As a business owner, you know the importance of complying with the Americans with Disabilities Act. But did you know your company’s website also needs to comply with ADA?

Case in point, the Omaha Steaks company is facing a lawsuit from the advocacy group Access Now over the application of the ADA to the Omaha Steaks website.  Access Now maintains that the Omaha Steaks’ website is not fully accessible to blind individuals.Could your company be facing a similar lawsuit? Don’t worry – we’ve answered your questions below! And as always, if you have specific inquiries, please contact an attorney for further information.

What’s the Deal with the Omaha Steaks Lawsuit?

Access Now claims that Omaha Steaks’ website contains 13 access barriers to individuals with disabilities. Some of the access barriers identified in the suit include the allegation that text on the company’s website text cannot be read by audio convertors.

The difficulty with the case, however, lies with the specificity, or lack thereof, of ADA standards. Even though the Department of Justice has interpreted the 2010 ADA standards as applicable to online spaces, the standards were written with the design of physical spaces in mind. Because of this, the standards do not lay out specific rules and regulations for websites. New regulations that directly address website accessibility are expected to put in place, but not until 2018.

Omaha Steaks asserted in court documents “that its ongoing efforts at compliance are sufficient under the guidelines, and that it should not be held to a higher standard or earlier deadline than federal agencies must meet.”

In addition, according to Omaha Steaks it received a letter from Access Now prior to the lawsuit being filed.. Omaha Steaks claims that Access Now offered not to sue if Omaha Steaks paid “certain attorney fees and expenses” and suggested the company hire the law firm Carlson Lynch Sweet & Kilpela to help Omaha Steaks avoid additional website claims. The ethics of Access Now’s letter have been called into question by some, but it has yet to be determined if it will have anyeffect on the case.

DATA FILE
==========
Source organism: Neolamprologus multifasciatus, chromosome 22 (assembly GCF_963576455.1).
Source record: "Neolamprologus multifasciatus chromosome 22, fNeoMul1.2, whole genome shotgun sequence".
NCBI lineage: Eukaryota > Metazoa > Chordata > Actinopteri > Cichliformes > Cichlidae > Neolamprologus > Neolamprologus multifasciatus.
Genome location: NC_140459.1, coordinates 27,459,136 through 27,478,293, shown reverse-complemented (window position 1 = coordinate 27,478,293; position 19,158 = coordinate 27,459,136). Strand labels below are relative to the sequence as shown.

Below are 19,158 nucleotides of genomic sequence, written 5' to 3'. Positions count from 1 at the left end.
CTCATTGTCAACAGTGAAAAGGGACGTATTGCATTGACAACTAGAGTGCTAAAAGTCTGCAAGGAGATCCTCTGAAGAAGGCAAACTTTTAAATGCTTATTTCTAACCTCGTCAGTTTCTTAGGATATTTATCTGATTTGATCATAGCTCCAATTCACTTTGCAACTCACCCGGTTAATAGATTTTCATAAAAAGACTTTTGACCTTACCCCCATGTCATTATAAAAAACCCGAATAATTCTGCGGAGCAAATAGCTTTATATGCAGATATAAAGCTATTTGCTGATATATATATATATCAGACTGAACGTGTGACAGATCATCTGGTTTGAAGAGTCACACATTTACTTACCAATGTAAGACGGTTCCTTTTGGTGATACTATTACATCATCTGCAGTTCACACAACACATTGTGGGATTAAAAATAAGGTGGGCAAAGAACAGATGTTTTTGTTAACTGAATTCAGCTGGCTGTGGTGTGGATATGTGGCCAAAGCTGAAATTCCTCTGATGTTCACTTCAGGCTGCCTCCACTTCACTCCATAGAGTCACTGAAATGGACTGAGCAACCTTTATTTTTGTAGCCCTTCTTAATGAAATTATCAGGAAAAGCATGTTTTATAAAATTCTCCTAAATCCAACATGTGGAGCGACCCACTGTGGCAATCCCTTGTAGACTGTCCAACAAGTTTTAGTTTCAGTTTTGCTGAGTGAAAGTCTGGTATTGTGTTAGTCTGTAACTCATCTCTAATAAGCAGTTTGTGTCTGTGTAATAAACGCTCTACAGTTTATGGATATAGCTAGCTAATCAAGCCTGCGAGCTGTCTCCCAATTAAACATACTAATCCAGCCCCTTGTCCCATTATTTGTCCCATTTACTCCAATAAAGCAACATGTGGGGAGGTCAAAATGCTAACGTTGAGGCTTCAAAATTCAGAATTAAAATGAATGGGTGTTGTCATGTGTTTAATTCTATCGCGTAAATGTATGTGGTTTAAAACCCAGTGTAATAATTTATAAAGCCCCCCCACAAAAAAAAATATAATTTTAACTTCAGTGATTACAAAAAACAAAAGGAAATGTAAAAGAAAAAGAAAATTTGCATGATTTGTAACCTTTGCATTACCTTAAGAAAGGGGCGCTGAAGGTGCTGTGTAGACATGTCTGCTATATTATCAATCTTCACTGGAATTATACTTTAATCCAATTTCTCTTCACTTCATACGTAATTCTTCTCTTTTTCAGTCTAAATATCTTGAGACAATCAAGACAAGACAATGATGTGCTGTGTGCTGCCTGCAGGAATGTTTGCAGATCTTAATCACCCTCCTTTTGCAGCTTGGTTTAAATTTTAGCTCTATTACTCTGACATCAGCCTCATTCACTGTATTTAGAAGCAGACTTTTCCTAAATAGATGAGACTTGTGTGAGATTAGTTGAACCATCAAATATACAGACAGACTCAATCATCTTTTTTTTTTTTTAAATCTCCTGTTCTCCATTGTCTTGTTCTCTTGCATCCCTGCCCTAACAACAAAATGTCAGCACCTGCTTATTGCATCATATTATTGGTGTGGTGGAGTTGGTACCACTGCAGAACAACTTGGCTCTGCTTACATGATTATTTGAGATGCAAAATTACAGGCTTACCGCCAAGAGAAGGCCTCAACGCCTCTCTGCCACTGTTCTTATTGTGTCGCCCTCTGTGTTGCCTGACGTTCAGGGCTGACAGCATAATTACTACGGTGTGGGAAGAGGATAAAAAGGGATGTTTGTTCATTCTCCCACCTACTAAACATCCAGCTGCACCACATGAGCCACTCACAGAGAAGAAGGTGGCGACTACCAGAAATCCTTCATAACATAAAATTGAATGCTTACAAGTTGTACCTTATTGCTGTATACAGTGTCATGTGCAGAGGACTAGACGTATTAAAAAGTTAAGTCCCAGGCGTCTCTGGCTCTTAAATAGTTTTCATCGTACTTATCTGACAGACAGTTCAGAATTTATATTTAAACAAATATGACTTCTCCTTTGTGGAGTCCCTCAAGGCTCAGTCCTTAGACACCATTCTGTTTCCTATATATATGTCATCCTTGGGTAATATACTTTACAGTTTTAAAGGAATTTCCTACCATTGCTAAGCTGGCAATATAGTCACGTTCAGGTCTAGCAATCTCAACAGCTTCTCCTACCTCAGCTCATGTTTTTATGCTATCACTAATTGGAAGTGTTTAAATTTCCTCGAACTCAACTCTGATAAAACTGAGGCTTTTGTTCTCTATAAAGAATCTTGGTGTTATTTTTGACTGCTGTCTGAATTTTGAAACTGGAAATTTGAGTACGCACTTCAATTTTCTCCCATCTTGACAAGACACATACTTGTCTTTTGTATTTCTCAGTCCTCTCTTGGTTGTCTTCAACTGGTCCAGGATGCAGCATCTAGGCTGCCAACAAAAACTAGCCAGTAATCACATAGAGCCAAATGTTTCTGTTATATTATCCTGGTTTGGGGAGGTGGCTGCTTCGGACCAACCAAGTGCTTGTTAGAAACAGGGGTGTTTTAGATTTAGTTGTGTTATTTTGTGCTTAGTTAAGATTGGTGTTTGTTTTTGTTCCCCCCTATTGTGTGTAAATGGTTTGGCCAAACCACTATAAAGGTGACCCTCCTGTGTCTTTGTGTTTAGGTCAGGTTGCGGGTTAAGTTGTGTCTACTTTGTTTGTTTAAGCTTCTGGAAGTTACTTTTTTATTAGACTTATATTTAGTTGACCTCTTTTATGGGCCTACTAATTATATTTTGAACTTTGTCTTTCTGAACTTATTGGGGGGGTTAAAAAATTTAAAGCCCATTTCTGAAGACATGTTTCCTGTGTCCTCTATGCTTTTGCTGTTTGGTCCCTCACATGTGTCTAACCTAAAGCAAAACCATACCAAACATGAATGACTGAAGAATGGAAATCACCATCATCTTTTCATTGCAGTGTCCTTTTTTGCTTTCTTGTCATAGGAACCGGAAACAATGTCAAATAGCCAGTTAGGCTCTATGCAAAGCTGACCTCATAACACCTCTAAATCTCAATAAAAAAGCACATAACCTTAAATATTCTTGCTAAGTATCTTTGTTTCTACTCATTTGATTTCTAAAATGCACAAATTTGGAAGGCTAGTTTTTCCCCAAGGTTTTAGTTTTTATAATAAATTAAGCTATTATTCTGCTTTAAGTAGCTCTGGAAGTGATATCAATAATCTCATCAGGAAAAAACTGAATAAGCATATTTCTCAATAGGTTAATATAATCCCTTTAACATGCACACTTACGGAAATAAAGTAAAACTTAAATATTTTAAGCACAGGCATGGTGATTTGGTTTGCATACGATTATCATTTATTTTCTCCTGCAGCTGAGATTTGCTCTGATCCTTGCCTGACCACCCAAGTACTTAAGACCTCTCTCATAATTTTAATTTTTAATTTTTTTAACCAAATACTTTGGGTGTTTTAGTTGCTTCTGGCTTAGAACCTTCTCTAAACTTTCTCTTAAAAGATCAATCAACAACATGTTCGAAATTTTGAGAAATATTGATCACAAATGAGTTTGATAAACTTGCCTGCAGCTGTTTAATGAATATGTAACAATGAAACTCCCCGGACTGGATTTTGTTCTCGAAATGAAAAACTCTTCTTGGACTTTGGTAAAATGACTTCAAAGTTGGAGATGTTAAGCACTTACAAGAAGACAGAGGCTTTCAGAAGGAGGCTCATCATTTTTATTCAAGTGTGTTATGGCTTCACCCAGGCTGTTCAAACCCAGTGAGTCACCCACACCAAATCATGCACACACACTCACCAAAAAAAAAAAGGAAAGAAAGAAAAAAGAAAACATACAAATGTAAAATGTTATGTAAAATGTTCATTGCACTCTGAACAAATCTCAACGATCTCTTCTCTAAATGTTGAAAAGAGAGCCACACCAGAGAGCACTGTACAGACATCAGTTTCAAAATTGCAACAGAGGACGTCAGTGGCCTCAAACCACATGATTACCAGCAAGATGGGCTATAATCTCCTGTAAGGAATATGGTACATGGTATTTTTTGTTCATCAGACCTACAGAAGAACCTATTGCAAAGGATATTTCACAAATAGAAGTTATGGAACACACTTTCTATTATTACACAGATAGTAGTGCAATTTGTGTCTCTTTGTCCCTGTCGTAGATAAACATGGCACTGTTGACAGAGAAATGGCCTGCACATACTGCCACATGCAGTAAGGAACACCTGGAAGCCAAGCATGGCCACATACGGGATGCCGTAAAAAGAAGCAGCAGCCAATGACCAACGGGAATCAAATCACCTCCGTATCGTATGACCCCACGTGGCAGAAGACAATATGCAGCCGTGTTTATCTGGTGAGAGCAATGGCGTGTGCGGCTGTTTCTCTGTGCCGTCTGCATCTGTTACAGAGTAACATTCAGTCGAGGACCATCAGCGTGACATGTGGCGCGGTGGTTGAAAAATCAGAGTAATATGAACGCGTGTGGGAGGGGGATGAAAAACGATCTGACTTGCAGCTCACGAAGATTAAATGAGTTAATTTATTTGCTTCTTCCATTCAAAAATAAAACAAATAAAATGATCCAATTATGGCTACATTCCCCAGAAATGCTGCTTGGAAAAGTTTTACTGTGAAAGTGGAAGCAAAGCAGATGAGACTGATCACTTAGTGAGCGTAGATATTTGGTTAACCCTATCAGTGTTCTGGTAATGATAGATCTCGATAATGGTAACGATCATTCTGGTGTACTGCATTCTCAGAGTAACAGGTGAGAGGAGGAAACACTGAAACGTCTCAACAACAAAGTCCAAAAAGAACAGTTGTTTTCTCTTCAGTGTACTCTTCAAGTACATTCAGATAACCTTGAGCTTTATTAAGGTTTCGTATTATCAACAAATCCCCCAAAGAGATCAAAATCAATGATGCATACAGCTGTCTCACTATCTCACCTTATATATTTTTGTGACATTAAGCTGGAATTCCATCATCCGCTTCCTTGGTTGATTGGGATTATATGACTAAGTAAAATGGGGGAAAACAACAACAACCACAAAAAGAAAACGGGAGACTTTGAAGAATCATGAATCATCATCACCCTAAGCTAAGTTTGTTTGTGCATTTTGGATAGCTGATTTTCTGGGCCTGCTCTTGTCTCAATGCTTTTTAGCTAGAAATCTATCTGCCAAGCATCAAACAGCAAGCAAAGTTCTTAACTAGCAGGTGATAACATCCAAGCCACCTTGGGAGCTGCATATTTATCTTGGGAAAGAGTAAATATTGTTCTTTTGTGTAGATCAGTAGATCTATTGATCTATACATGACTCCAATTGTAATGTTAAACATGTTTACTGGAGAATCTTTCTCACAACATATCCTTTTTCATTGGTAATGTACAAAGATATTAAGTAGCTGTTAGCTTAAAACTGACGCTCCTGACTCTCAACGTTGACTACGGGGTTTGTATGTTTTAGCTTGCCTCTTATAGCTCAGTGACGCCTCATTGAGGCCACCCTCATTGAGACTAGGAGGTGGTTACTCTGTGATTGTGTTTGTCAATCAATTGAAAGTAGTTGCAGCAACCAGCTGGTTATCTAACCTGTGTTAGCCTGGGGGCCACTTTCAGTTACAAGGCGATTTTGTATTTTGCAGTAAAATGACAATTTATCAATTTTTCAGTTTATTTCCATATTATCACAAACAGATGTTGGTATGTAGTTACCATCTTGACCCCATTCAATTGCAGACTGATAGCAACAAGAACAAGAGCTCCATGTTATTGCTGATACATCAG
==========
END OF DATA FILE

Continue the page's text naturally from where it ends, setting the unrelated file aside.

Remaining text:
How Can my Company Avoid a Similar Lawsuit? 

Until new website standards are added to the ADA, business owners can consult the Web Content Accessibility Guidelines 2.0 to make their website accessible to people with disabilities. Some of the suggestions in the guidelines include providing text alternatives to non-text content, maximizing compatibility with assistive technology, and providing captions for graphics and pictures.

Even though the new ADA regulations regarding websites have not been enacted, it’s very important to begin taking steps toward website accessibility now.  Website accessibility is especially important now because the Department of Justice already has interpreted the 2010 standards as applicable to websites. 

Making both physical and online spaces accessible to those with disabilities is an important legal obligation for businesses. Even though the 2010 ADA standards do not directly address websites, your company may want to start taking steps to make its website more accessible to avoid lawsuits, and more importantly, for the good of individuals with disabilities. If you have any questions about the ADA regulations and your company’s website, contact a Sioux City lawyer, Sioux Falls attorney, or Omaha lawyer today!


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